Greetings from Montlucon! Today had all sorts of unexpected surprises, most notably that we flew at all. The day started with thick mid-level and high-level clouds which totally blocked out the sun. And yet, the skies parted and the thermals kicked on, and the cumulus clouds developed, and the Standard and Club Class flew their shortened B tasks. JP and I started late, ran down the gaggle mostly, though JP and I unfortunately separated about 2/3 into the task. I succeeded in catching the front of the gaggle, hitting the final glide first and making it home, for a third place finish. JP landed safely just within the finish ring, 5km short of the airport.
This morning, among our surprises was seeing a 1911 replica of a Bleriot airplane being put together in front of the main hangar. Apparently Thierry our Contest Director is an airplane aficionado, with all sorts of interesting contraptions and toys in his hangar at Montlucon. I’d love to see this airplane fly sometime!
After the normal administrative elements of the briefing, everyone listened very intently to Aude, our weatherwoman. She noted that the high cloud cover would eventually burn off and we had the prospects of a pretty decent boundary layer.
Once we made it out to the grid, the sky only seemed to darken more and more. We talked to our Swiss, Italian, and Slovenian friends about our respective countries and glider clubs. We know Mark Travener from several Junior World Gliding Championships and enjoyed his company. It turned out his teammate Vojko Starovic is a member of the Slovenian parliament. I was surprised by this, considering the improbability of a US congressman being in our sport. But then further in our conversation we concluded he was no more than two degrees of separation from the President of Slovenia. When a country has a population of two million people, it’s amazing how everyone kind of knows each other.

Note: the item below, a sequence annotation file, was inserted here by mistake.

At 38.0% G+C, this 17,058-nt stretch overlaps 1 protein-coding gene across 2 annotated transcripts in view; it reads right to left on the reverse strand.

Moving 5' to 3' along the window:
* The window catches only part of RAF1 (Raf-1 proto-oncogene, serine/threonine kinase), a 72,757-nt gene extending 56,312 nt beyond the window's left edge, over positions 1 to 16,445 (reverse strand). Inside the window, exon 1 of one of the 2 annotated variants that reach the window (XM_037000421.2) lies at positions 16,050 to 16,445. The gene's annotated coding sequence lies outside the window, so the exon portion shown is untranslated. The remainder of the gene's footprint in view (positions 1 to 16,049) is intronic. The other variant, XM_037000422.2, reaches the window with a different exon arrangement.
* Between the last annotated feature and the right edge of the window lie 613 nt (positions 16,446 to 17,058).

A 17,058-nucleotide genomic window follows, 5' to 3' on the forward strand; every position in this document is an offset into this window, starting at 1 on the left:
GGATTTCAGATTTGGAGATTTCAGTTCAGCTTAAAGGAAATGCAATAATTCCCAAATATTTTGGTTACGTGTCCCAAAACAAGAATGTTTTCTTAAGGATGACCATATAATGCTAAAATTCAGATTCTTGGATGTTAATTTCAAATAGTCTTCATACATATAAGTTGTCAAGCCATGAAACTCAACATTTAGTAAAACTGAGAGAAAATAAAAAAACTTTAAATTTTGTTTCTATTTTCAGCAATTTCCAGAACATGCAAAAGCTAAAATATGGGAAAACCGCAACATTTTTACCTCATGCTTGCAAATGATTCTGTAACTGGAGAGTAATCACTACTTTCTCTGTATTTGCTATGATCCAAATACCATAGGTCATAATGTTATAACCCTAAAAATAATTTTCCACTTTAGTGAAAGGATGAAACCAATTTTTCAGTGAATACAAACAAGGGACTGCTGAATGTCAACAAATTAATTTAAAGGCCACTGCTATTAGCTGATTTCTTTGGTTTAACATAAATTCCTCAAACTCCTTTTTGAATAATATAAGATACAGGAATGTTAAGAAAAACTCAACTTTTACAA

Approaching 3pm, the skies parted and little cumulus clouds formed in the distance. The organizers finally got the gears of the operation going and told everyone to clear their gliders off the runway. We were going to fly!
Going into the short 150km task, it was clear that the soarable window was going to be short. We needed to get up and get going. However, predictably, the gaggle refused to go. The time ticking past 4:30… 4:45…. even 5pm, and only then did the herd charge off on task. We hung on for a little while longer to start just past 5:03pm. I don’t think I have ever started a task this late at a competition ever before.
JP and I were on high gear, chasing after the British, Germans, and the rest of the gaggle. But as we got going, the lift only got weaker and weaker. Going into the second leg into a quartering headwind, we got low and slow, the antithesis of the maxim “get high and stay high”. At one point we were down to 750 meters, totally rolled by the gaggle. We worked our way up, got to the turn and managed to merge in with the bottom of the herd. I connected and started fighting my way up toward the front of the gaggle. JP unfortunately did not connect with the bubble and struggled mightily for the rest of the task.
It was 6:30pm at this point and the day was dying. There were many gliders content to park in 0.2 m/s, just simply to avoid going down. There were many gliders in the fields below us. But we kept plodding along, slowly and surely. I kept my energy and pace up, slowly working further and further up and past many gliders.
My last thermal was a real surprise. Well after 7pm, we found a 1.5 knot climb for final glide. This sucker was perfectly smooth and solid and it took us up and away. I left first for final glide, at MC 1 m/s, 50 meters over the finish ring. I nursed the ship home, but the air was smooth and so the glide stuck just fine. I crossed the line, landed direct at 7:45pm and was content to watch all the gaggle streaming in behind me.
JP landed short, but just within the 5km finish ring in a field we pre-scouted for the contest.
In all, the day worked out very well for us, especially considering that about half of the class had landed out. For once, we manage to control the gaggle and the start and go when we wanted to go. The ASW20s worked very nicely for this strategy for the day, doing excellently on the glide and very well on the climb as well. Hopefully we can keep this going over the next upcoming days.
Thanks to my friends at Aero Club Albatross, who have given me all resources, mentoring, and opportunities to grow as a recently aged-out junior pilot. Thanks to the many people who support me and the US Team to make flying at a WGC possible.
See the daily scores here.